Washington County OKs American Rescue Plan spending for jail diversion program

The Washington County Courthouse in Fayetteville.
The Washington County Courthouse in Fayetteville.

FAYETTEVILLE -- County officials on Thursday approved spending $315,000 in American Rescue Plan funds for 2022 for the Returning Home program to divert probation violators away from the jail.

Nick Robbins, director of Returning Home, told the Jail/Law Enforcement & Courts Committee last week the $315,000 would expand the program from 10 beds to 16. Robbins said the cost to the county would drop from $60 per bed per day to $54 per bed per day.

Robbins told the justices of the peace there have been 57 individuals referred to the program and 28 placed in the program in the first year. He said the program has had a 28% graduation rate since it was approved by the county last year. He said a graduation event in two weeks should raise the graduation rate for the year to about 40%.

The Washington County Quorum Court voted 12-2 in favor of the ordinance appropriating the money. Justices of the peace Eva Madison and Suki Highers voted against the ordinance.

Also Thursday, the justices of the peace approved spending $233,000 in American Rescue Plan money to provide bonuses, referral incentives and sign-on bonuses for the county's Juvenile Detention Center. The ordinance mirrors earlier efforts to provide bonuses and incentives for the Sheriff's Office, the Detention Center and the Road Department.

The justices of the peace tabled consideration of an appeal from the county's Planning Board, which denied a conditional use permit for the Rock Town Layover RV Park at the board's Aug. 11 meeting.

The six-space RV park is planned for 39 acres at 16029 Crawley Road, on the southern edge of Washington County. The six spaces to be used for the RV park will take up less than one acre of the land.

Each RV space will be 80 feet long by 25 feet wide and will include an electrical hookup. The applicants outlined in their proposal that water and sewer hookups for the RVs will not be included in this development. The driveway and RV spaces will be graveled. The applicants also stated in their letter there will be a 45-day stay limit for any customers.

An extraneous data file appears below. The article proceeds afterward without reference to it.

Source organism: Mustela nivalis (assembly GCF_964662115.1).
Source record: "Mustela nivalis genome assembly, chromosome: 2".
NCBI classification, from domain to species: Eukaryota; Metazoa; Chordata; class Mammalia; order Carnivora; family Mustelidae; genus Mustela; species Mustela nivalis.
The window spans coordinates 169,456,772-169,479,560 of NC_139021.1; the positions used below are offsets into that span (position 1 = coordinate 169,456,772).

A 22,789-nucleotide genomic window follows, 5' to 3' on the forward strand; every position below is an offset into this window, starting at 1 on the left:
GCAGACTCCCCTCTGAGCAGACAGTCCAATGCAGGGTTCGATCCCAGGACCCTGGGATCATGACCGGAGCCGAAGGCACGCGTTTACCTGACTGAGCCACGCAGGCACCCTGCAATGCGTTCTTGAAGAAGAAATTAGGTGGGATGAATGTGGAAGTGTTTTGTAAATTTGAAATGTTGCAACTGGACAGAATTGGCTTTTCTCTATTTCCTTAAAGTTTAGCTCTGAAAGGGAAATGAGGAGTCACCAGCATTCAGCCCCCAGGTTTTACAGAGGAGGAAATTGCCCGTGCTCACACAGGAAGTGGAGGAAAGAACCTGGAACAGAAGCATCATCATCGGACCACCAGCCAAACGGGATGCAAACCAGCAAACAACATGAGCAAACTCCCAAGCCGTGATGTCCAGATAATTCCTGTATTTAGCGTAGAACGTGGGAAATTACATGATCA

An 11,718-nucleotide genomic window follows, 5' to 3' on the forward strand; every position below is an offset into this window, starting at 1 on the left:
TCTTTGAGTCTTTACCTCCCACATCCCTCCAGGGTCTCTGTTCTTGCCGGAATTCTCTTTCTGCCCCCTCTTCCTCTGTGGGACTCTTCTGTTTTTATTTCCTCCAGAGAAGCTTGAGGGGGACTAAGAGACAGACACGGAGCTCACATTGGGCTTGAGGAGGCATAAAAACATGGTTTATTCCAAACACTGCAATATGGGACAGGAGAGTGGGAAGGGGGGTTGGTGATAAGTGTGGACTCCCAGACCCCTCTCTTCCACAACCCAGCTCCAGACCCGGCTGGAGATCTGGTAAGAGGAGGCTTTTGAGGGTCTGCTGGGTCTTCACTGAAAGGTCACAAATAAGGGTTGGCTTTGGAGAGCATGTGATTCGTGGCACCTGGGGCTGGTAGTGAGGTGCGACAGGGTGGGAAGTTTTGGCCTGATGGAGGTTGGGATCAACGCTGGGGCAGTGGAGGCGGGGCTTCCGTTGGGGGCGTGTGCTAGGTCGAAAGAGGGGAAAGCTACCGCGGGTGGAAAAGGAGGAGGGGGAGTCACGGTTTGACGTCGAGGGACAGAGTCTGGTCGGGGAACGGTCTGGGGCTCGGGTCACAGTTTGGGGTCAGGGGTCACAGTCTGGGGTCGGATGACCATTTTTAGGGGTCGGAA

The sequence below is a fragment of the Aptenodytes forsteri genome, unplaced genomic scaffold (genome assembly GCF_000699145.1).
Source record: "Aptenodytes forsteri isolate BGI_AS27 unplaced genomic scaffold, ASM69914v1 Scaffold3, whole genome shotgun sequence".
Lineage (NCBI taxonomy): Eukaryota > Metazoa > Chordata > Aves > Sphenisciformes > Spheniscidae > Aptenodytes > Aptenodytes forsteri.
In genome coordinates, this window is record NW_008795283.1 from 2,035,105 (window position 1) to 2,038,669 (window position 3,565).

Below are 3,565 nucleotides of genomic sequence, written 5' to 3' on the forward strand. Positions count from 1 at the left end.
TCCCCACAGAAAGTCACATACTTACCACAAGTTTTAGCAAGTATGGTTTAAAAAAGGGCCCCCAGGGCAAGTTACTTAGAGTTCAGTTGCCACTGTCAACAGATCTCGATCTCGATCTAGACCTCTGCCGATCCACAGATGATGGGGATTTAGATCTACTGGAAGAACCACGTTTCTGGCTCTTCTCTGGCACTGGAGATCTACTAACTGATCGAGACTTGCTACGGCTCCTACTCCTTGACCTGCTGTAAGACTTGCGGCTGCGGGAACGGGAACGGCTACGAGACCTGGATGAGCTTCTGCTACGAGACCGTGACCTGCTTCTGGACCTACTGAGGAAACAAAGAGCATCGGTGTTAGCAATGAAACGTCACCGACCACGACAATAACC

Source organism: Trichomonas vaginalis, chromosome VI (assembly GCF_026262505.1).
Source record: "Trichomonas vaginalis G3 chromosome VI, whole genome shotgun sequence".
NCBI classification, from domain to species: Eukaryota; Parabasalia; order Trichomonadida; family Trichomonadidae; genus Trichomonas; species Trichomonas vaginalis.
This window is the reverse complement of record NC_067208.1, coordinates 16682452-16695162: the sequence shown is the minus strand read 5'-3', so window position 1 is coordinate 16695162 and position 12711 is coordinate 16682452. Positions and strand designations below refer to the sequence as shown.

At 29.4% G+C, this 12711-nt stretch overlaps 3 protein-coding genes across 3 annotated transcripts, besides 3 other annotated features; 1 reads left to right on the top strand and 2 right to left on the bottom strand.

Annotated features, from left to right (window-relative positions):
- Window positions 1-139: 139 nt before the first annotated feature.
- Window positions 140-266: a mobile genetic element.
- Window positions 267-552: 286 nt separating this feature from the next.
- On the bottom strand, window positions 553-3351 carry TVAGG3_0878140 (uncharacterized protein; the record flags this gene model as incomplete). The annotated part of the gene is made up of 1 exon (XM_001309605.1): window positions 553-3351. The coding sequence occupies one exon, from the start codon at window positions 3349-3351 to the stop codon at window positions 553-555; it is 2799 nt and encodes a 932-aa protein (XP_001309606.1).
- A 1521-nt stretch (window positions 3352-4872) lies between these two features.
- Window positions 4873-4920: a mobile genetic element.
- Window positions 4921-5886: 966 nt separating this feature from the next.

The applicants said in their proposal some of their expected clientele will be UTV/ATV/Side-by-Side users. The use of these off-road vehicles is popular in this area of the county and the nearby national forest.

Neighbors of the property said they chose to live in the area, which one described as "the middle of nowhere," and the RV park and off-road vehicles proposed will be harmful to the rural lifestyle.

The neighbors also said they already have issues with trash and noise from nonresidents, and some said they had people trespassing on their property. Concerns were also voiced about campers dumping wastewater at the site or in the area instead of disposing of it properly.

Troyce England, one of the property owners, said they were waiting on a test to determine the suitability of the land for a septic system and also waiting for some design work on a dump station for the site. The justices of the peace agreed to table action on the appeal until February to give time for the test results to be available.

County zoning

Land in unincorporated Washington County is zoned for agricultural or single-family residential use. All other uses require the property owner to obtain a conditional use permit through the county’s planning process. The permits must be approved by the Washington County Planning Board and the Quorum Court.

Source: Staff report

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